Teen Alcohol Abuse at School – Is It a Problem?
Teen alcohol abuse often stems from what goes on in schools – not necessarily in the classroom, but within their social spheres. While it can be difficult for teens to bring alcohol into schools, the ideas and plans for alcohol abuse often begin in school among their peers.
Most teens don’t decide to wake up one day and have several drinks. Peer pressure is a common risk factor in the determining whether or not your child will engage in teen alcohol abuse. Teens can be pressured to drink to look cool, to fit in, to “relax”, to be popular or for any of a combination of these and other reasons. A teen who is totally uninterested in consuming alcohol may quickly change his or her mind about drinking based on who is offering the drinks and social and environmental considerations. This peer pressure can happen in social settings, but also at school.
Parties, School Functions and Field Trips
School security and in-the-know school officials typically make it very difficult for students to abuse alcohol in school undetected. Private parties, visiting friends’ homes without the presence of adults, going to field trips and school functions including school dances and proms are circumstances when your child may be confronted with the suggestion of teen alcohol abuse. The point is not to ban your child from participating in social activities but to speak to them about teen alcohol abuse beforehand in anticipation of any temptations that may arise.
School Absences and Skipping Classes
Pay attention to days missed from school as well as complaints from school about skipped classes. These are red flags for potential substance abuse and other dangerous activities. Teens often feel that their actions lack consequences, but will try to hide their actions anyway. Teens without the opportunity to use substances after school may try to find the opportunity by skipping school or leaving school for periods of time during the day.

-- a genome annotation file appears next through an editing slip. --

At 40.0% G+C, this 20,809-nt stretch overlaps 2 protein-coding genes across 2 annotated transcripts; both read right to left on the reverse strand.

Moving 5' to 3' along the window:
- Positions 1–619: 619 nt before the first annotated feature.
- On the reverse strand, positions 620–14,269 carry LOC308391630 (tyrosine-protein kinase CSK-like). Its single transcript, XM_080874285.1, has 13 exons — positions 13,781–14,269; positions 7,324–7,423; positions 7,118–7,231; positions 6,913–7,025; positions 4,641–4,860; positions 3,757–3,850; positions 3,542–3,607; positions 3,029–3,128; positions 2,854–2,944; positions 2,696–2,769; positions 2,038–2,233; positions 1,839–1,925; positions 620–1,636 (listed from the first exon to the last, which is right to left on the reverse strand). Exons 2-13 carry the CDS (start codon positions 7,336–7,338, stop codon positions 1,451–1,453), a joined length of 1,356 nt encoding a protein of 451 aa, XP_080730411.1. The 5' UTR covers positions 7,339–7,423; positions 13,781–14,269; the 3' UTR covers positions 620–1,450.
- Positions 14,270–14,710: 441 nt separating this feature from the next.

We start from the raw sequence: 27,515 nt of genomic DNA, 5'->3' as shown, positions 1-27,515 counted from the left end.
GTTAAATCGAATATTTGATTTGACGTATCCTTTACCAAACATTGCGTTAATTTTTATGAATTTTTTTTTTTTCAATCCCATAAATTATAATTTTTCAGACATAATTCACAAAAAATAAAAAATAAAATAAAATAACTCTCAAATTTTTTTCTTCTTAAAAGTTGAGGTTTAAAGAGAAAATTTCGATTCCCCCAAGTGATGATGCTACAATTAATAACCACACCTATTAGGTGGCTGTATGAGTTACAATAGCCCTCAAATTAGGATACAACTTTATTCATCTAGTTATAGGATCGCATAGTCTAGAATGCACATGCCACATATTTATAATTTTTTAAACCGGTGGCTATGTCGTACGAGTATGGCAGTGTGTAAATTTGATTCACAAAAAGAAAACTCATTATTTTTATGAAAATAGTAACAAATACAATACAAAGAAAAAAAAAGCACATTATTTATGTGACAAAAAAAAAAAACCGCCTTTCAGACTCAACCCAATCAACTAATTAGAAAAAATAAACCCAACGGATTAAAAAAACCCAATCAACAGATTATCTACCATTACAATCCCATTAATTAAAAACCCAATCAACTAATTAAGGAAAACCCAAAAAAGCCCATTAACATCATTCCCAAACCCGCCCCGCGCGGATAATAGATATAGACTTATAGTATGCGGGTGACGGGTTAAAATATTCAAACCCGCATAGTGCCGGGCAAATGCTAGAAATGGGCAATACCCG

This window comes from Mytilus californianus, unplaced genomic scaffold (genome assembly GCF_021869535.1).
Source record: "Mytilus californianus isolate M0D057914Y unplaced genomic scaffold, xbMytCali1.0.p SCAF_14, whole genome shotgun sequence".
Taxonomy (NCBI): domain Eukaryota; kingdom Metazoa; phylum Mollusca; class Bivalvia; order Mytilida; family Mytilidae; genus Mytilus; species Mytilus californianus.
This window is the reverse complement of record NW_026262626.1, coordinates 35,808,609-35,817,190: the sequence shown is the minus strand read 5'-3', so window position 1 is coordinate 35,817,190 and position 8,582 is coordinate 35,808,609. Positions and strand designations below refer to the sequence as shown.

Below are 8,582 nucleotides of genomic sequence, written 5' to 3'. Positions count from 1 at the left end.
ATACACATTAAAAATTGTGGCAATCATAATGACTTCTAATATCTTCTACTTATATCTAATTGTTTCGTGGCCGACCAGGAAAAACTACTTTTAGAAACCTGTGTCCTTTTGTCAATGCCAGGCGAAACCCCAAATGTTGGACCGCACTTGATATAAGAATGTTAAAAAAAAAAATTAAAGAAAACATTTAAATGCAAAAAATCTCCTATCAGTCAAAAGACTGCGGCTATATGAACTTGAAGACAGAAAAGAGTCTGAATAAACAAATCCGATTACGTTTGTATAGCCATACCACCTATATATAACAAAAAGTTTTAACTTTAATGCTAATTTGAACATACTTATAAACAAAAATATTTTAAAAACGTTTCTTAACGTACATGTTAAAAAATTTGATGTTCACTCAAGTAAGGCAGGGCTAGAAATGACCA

The Consequences and Dangers of Teen Alcohol Abuse
The best thing you can do for your teen is to speak openly and honestly about the dangers and consequences of teen alcohol abuse. Explain why it is illegal for individuals under the age of 21 to consume alcohol in regards to the effects of alcohol on the body and mind including health risks, impaired judgment, and the destruction of their future. Alcohol abuse can lead to poor school performance, problems with memory, focus and concentration, lowered motivation, health problems, relationship problems and more. Consuming too much alcohol can even lead to fatality in the form of alcohol poisoning or as a result of accidents or incidents due to intoxication including drunk driving.
While teen alcohol abuse may not be a physical problem in the school environment, it is important that parents and teachers are aware that many of the risk factors for drug and alcohol abuse do occur at school. Keeping the lines of communication open, watching for potential signs and not ignoring school as a potential place for drug or alcohol abuse are important tools for adults in the fight against teen alcohol abuse.